Almost 30 volunteers have been working for months researching the lives and work of Little Compton’s 20th-century artists. Thanks to your suggestions, we’ve complied a list of over 30 professional artists and talented Sunday Painters to be included in this season’s special exhibition. Though we can only display a few pieces from each artist, we are creating an archive for each participant and would like to have digital images of as many pieces of their work as possible. If you own a piece by one of these artists, please send a photograph of it to firstname.lastname@example.org and please indicate whether or not it is available for loan this season.
The Exhibit Committee is making decisions on which pieces will hang in the exhibit throughout April.
We are especially in need of artwork by C. Gordon Harris, Lloyd Goodrich, Edwin Blashfield, Eric Denard, Gus Kelley, Hazard Durfee and Tom Sullivan, but photos of artwork from any of the artists will help improve our archival collection.
Artists must have a strong connection to Little Compton, must have done a significant body of work in the 20th century, and must be deceased.
Jane Carrott Boardman
Eleanor “Nunnie” Atwater Byers
Bill Ferguson –
C. Gordon Harris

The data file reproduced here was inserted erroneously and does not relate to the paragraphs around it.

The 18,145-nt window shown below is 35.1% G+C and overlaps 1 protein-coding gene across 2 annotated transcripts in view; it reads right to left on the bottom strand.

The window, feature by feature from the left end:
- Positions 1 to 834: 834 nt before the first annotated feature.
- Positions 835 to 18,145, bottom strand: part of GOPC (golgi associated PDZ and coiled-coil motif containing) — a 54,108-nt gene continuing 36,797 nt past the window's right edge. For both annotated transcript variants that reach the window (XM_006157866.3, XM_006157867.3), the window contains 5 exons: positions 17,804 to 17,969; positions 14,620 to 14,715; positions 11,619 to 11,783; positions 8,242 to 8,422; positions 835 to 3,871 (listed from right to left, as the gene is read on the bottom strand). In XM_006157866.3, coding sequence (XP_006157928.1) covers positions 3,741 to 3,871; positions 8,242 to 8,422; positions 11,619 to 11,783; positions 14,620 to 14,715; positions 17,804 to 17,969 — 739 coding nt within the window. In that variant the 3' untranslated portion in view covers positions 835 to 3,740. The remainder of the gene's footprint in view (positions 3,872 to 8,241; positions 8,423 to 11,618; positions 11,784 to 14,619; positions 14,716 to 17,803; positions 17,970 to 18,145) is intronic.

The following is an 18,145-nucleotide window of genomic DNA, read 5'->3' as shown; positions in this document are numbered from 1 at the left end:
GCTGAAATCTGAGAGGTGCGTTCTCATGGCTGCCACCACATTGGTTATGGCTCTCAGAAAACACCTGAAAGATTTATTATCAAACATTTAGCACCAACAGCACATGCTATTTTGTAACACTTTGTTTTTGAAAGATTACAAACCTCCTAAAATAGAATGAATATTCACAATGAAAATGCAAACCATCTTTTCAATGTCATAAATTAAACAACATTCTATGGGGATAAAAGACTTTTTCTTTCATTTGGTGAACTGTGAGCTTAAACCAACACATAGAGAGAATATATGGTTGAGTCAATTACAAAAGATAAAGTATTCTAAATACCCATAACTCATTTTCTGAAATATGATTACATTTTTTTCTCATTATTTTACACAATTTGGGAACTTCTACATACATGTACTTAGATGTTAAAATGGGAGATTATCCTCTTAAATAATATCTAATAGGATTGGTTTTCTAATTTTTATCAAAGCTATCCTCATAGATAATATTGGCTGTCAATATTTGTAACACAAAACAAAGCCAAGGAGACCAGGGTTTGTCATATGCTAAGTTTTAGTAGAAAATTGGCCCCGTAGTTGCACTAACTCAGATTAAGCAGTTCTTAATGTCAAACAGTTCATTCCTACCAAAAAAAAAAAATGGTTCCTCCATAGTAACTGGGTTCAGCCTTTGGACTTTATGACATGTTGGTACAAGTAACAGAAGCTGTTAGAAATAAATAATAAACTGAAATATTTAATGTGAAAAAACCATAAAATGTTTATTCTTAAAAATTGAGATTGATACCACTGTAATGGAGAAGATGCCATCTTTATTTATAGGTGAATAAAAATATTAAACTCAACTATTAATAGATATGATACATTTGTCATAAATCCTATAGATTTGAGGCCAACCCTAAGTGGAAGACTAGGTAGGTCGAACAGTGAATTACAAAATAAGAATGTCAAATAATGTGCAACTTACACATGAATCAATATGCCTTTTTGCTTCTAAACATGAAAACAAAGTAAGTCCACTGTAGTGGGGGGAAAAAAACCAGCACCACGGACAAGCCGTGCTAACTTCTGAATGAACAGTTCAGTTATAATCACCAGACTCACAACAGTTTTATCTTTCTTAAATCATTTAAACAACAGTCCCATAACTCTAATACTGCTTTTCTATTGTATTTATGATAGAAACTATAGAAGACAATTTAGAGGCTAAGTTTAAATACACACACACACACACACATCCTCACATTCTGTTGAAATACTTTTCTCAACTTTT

Fred Dana Marsh
Audrey Buller Parsons
Mary E. Post
Katherine Schmidt Shubert
Susan Wise Walker
Betts Burroughs Woodhouse
PLEASE NOTE: This talk will be held at the Little Compton Community Center.
Tony Connors, PhD, the President of the Westport Historical Society will deliver the final talk in the Little Compton Historical Society’s Slavery and Freedom Speakers’ Series on Thursday, February 23, 2017 at 7 pm at the Little Compton Community Center on the Commons. Dr. Connors will present “Westport’s Stories of Unfreedom” based on his extensive research using Westport’s primary source documents. Because of changing borders and family connections, the ties between Westport’s and Little Compton’s historic people of color are especially strong.
Anthony J. “Tony” Connors is an independent historian from Westport, Massachusetts. He has a PhD in American History from Clark University, and is the author of Ingenious Machinists: Two Inventive Lives from the American Industrial Revolution (SUNY Press, 2014), and “Andrew Craigie: Patriot and Scoundrel,” Harvard Magazine (November-December 2011), and editor of Conflicts in American History: The Colonial and Revolutionary Eras (Facts on File, 2010).
The talk is sponsored by the Rhode Island Committee for the Humanities, an independent state affiliate of the National Endowment for the Humanities. It is free and open to the public.
The Little Compton Historical Society’s Slavery and Freedom Speaker Series is part of a year-long project honoring the 200th anniversary of the end of slavery in Little Compton. The Society has spent three years investigating the history of slavery in Little Compton and now offers a book and a special exhibition on the subject entitled “If Jane Should Want to Be Sold, Stories of Enslavement, Indenture and Freedom in Little Compton, Rhode Island.” The exhibition is open every Saturday from 1 to 5 PM and by appointment at other times. It will close in Little Compton February 28 and then travel to the John Nicholas Brown Center for Public Humanities at Brown University. Admission to the exhibition is free to members of the Little Compton Historical Society and $5 for non-members. For more information please call 401-635-4035.